Distributional Models of Ocean Carbon Export

Cael Barry, Ph.D., 2019
Michael Follows, Advisor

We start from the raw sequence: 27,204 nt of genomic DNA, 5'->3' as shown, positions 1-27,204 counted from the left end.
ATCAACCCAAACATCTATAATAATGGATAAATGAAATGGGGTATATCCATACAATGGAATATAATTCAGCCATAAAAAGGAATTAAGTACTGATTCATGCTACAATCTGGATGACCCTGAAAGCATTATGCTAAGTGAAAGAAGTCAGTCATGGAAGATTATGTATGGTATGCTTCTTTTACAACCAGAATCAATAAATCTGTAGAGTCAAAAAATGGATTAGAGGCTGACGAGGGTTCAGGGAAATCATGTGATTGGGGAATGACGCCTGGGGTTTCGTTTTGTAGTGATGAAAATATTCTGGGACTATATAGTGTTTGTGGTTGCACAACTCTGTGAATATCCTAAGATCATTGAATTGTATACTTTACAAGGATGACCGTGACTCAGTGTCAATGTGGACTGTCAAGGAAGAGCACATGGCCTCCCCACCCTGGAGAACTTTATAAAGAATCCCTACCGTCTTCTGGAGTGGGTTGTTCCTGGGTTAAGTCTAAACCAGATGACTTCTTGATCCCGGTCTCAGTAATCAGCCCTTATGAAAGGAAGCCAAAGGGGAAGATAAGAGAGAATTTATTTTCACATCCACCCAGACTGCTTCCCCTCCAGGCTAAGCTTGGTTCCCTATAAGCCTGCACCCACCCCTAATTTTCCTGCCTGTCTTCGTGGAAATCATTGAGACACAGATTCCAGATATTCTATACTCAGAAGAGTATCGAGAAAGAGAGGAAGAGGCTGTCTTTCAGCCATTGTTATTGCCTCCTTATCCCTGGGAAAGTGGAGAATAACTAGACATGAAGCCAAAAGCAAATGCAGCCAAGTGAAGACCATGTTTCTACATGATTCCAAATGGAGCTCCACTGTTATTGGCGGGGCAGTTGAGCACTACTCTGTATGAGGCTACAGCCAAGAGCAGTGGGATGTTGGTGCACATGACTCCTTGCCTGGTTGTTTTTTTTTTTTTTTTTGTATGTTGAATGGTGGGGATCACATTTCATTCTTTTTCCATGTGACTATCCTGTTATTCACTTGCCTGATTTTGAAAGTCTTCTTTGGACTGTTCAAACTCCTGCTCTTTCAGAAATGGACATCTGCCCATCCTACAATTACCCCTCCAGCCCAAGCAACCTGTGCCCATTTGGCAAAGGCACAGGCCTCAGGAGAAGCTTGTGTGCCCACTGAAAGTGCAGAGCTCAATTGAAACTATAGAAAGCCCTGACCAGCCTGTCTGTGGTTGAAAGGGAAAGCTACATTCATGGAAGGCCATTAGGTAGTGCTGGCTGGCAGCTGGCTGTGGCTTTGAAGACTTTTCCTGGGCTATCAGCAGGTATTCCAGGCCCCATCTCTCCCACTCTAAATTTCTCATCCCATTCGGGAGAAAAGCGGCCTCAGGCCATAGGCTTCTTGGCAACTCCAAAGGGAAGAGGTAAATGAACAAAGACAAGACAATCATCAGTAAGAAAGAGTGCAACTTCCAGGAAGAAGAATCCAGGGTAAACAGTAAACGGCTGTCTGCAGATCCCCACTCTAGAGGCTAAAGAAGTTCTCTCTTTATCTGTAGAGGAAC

In the ocean, particle fluxes connect the entire microbiome and are fundamental to biogeochemistry. Particle fluxes are variable and complex, impeding mechanistic or quantitative description. This thesis pairs data compilations with probabilistic mathematical models to explore relationships between particle flux and temperature, net primary production, and depth. First, I develop a simple thermodynamically-based mechanistic model that explains the observed temperature dependence of export efficiency. I then estimate the metabolically-driven change in average export efficiency over the past three decades, and show the underlying mechanism may help explain glacial-interglacial atmospheric carbon dioxide drawdown. Second, I show that measurements of particle flux and production are relatable via their probability distributions, because on large spatiotemporal scales both are lognormally distributed. I derive a relationship between their distributions’ log-moments and find agreement between independent estimates of this relationship, suggesting that upper ocean particle flux is predictable from production on large spatiotemporal scales. Third, I show several particle flux-versus-depth models with different mechanistic and surface export implications capture observations equivalently. I then propose a flux-versus-depth model accounting for measurements of both the flux profile and the settling velocity distribution, and thus more consistent with empirical knowledge.